A Valediction: Of Caledonia

This time last year, I travelled up to Edinburgh for four of the five days during Freshers’ Week for the Research Methods Course. A year on, this marks my final trip.

I hadn’t made an easy year of it, and so it continued. With 21 library items still to return, including the Passions of the Renaissance anthology and the Cambridge History of Early Modern English Literature, it was a weight to carry up the valley.

At Edinburgh’s library, books are to be returned on a single window shelf during open hours. There was amusement as the pile almost boarded up the window single-handedly.

There was also a £7 fine for my sins, which was declared to the librarian as ‘my last task’. (Reminiscent of Knightmare’s final episode, fittingly enough, as the library presently resembles a dungeon.)

Bristo Square, Edinburgh

It was a strange day; there was little sense of belonging in Edinburgh after all. It was quite a shock to see the place awash with students, many new, after the summer of tranquility.

The library has been the only place of belonging this year, and it is not an inspiring building. The main hope was to say farewell to the two tutors who helped me this year, but all lecturers have fled for their lives.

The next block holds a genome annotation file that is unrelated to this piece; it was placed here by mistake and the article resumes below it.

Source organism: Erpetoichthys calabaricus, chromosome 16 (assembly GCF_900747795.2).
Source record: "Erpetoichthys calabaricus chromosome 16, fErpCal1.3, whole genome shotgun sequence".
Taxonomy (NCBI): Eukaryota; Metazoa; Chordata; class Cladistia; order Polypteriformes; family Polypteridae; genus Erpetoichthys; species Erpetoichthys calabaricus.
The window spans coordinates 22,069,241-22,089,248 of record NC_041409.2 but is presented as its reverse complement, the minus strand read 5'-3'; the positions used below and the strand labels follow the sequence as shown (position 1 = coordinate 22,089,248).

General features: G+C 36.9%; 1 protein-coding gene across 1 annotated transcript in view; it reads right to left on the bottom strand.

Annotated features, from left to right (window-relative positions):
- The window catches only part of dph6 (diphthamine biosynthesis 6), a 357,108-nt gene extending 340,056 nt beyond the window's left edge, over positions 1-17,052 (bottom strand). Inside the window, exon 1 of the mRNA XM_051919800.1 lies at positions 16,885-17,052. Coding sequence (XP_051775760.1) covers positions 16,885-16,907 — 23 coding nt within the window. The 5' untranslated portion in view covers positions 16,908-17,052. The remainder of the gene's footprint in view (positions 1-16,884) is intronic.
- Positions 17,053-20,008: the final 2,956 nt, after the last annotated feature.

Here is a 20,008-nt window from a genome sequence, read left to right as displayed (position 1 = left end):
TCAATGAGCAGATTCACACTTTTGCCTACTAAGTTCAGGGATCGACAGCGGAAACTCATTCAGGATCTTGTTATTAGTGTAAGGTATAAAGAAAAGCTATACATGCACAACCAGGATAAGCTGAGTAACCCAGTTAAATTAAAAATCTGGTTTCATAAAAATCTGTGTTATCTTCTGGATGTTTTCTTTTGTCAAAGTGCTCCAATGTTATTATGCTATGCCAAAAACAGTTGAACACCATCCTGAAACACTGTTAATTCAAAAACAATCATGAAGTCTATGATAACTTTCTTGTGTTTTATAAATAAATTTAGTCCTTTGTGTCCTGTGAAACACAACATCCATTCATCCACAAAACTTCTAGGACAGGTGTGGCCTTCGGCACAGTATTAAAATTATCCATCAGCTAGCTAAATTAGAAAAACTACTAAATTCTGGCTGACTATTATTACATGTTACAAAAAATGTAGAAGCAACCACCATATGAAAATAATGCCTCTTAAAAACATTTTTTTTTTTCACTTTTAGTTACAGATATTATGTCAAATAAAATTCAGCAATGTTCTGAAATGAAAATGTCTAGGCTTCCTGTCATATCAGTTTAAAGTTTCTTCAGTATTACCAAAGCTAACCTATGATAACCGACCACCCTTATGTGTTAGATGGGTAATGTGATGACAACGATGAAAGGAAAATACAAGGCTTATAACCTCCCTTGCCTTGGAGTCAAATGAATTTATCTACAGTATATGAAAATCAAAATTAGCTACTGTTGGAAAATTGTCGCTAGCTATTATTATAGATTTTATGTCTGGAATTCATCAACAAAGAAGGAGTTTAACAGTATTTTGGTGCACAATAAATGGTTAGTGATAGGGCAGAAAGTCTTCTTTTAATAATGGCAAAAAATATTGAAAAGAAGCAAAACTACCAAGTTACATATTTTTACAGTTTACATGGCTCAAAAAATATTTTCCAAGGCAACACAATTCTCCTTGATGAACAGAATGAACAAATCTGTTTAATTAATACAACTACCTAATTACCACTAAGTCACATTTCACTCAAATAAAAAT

In contrast to the peaceful Bristo Square, hundreds of people swarmed aimlessly around the precinct. Once up the lofty flights of the David Hume Tower, the corridors of the English Department were also eerily deserted.

After waiting twenty minutes to catch my supervisor, I left a copy of the submitted dissertation against his door. That was the farewell to the David Hume Tower, which apparently holds the best views of Edinburgh. (I argue for the top of the News Steps.) I’d also hoped to catch Adam Fox, but his neighbouring office was being stripped of furniture, and he was not around.

So, anticlimaxes achieved, a farewell to Edinburgh (and the customary mile of George Square, Bristo Square, King George IV Bridge, the National Library, down the News Steps and across the bypass into the station).

Maybe it was less about people and more a snapshot of experience: a gateway to another future, a bizarre coincidence, and a time memorably forgettable, or forgettably memorable.

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